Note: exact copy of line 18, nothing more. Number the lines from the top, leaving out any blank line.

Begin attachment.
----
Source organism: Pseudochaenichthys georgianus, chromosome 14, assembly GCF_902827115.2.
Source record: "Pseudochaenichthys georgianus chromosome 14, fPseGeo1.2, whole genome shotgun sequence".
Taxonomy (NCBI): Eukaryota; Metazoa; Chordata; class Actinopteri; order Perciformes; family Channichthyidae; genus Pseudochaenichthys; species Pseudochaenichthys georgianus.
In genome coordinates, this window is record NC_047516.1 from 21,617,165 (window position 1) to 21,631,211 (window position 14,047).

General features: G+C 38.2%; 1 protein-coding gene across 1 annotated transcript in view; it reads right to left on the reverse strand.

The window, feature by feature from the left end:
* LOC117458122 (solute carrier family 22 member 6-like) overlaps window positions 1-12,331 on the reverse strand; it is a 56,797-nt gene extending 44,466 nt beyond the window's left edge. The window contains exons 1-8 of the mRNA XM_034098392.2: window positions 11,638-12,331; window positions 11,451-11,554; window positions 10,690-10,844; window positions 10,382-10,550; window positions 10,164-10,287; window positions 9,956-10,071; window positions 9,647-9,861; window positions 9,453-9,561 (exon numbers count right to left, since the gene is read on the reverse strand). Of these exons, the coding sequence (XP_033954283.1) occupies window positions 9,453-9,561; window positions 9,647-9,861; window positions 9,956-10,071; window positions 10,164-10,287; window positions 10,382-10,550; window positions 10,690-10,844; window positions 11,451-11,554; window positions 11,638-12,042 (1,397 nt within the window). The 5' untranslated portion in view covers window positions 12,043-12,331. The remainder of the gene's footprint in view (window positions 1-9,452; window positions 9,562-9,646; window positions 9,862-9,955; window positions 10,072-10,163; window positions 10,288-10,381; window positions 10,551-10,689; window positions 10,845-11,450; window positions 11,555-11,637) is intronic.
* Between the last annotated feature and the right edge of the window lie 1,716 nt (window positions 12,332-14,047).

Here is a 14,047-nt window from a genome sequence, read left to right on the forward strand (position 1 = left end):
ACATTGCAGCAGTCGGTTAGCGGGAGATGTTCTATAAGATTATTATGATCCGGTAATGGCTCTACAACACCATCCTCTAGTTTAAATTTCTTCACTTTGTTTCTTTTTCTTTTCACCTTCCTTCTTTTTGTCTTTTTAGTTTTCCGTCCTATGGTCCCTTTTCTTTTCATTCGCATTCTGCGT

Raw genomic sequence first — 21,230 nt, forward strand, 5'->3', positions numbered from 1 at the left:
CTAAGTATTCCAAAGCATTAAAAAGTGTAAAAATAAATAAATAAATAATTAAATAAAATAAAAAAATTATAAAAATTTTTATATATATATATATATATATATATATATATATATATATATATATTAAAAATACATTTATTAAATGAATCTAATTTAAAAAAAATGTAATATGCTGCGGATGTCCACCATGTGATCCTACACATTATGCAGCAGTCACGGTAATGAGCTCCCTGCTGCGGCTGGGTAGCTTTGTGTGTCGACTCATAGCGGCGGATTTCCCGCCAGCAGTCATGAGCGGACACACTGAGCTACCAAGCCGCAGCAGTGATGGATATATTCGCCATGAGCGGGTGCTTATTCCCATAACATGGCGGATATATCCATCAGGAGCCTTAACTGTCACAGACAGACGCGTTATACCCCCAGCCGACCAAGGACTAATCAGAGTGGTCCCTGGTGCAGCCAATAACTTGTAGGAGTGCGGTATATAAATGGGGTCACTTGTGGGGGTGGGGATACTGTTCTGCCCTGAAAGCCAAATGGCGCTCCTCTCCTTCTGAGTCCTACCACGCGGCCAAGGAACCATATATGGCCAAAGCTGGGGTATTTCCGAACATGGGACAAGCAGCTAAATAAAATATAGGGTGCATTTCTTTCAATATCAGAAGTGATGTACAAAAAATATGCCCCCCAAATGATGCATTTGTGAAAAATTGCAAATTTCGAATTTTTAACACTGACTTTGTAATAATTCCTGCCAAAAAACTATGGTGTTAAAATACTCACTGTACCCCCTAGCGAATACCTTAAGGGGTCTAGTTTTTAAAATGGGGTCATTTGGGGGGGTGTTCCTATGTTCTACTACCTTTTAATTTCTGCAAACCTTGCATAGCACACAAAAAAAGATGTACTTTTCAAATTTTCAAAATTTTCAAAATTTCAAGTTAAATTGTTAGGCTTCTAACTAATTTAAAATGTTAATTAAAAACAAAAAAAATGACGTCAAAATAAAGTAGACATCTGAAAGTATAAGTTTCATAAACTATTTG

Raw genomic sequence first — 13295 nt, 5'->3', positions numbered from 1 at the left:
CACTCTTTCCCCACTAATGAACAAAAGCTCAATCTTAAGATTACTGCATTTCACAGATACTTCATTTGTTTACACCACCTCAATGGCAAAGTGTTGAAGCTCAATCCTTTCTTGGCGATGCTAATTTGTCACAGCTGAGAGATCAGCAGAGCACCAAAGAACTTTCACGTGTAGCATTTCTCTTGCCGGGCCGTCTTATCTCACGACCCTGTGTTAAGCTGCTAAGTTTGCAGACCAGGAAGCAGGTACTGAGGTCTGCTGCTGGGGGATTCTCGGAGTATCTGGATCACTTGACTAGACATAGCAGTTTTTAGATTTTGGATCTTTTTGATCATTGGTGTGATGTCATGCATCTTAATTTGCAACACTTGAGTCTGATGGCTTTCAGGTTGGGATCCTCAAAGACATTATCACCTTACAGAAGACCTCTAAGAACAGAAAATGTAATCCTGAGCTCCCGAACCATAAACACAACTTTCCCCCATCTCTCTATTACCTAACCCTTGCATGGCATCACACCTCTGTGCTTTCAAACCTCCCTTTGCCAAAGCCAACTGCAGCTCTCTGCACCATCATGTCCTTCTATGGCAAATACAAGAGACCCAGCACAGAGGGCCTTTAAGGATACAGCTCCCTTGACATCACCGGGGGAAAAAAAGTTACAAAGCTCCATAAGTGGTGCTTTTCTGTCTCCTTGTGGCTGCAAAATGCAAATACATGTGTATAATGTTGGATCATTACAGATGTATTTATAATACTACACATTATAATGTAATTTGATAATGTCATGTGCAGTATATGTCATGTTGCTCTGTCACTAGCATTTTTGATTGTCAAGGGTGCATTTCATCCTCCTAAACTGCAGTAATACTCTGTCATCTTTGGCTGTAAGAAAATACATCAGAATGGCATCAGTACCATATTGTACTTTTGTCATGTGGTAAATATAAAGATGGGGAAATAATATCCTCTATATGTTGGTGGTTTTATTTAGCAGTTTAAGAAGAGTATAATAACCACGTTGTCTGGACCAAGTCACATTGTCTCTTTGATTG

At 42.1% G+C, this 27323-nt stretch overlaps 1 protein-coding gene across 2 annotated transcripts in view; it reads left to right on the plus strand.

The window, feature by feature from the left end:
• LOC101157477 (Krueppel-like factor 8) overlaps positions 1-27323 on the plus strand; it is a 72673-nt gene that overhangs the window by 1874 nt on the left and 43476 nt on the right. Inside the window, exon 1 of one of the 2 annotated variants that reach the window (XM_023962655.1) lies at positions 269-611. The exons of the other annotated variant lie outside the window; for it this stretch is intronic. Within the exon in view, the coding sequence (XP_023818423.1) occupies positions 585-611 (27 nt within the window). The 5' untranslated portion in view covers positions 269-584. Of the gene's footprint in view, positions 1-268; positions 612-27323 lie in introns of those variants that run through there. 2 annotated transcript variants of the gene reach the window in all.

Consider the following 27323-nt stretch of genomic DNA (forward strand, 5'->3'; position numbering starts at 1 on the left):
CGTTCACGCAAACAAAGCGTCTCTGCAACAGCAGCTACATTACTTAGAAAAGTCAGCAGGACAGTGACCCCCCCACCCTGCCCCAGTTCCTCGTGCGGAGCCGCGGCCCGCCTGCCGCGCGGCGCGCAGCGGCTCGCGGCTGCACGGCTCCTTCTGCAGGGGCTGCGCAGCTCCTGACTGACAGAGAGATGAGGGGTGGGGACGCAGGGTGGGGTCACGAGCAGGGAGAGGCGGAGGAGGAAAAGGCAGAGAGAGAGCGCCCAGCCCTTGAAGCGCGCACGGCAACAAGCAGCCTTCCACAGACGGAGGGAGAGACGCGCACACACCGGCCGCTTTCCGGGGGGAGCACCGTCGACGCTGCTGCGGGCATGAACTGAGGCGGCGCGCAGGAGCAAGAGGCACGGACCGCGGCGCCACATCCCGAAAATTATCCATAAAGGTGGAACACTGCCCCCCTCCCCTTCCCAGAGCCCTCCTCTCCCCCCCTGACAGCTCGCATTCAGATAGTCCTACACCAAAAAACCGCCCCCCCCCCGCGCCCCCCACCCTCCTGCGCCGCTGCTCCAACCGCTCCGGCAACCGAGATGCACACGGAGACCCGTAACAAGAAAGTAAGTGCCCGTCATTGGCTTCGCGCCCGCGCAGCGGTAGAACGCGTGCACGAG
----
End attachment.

Consider the following 27323-nt stretch of genomic DNA (forward strand, 5'->3'; position numbering starts at 1 on the left):